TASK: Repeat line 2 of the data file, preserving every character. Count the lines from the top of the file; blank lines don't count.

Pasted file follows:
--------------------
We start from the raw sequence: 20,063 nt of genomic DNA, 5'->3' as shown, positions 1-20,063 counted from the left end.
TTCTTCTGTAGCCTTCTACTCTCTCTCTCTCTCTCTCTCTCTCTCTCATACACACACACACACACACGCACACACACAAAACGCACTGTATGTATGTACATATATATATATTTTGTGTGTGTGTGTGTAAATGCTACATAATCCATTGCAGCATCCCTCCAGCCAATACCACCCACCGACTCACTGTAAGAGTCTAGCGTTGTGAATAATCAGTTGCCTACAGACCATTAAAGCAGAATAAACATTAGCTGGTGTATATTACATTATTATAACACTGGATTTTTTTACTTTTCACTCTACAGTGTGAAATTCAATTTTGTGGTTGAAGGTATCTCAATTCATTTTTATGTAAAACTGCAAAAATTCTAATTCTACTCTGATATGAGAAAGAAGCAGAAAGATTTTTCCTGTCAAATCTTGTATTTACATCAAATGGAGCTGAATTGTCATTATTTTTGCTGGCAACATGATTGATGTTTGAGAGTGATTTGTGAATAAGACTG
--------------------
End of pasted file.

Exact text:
TTCTTCTGTAGCCTTCTACTCTCTCTCTCTCTCTCTCTCTCTCTCTCATACACACACACACACACACGCACACACACAAAACGCACTGTATGTATGTACATATATATATATTTTGTGTGTGTGTGTGTAAATGCTACATAATCCATTGCAGCATCCCTCCAGCCAATACCACCCACCGACTCACTGTAAGAGTCTAGCGTTGTGAATAATCAGTTGCCTACAGACCATTAAAGCAGAATAAACATTAGCTGGTGTATATTACATTATTATAACACTGGATTTTTTTACTTTTCACTCTACAGTGTGAAATTCAATTTTGTGGTTGAAGGTATCTCAATTCATTTTTATGTAAAACTGCAAAAATTCTAATTCTACTCTGATATGAGAAAGAAGCAGAAAGATTTTTCCTGTCAAATCTTGTATTTACATCAAATGGAGCTGAATTGTCATTATTTTTGCTGGCAACATGATTGATGTTTGAGAGTGATTTGTGAATAAGACTG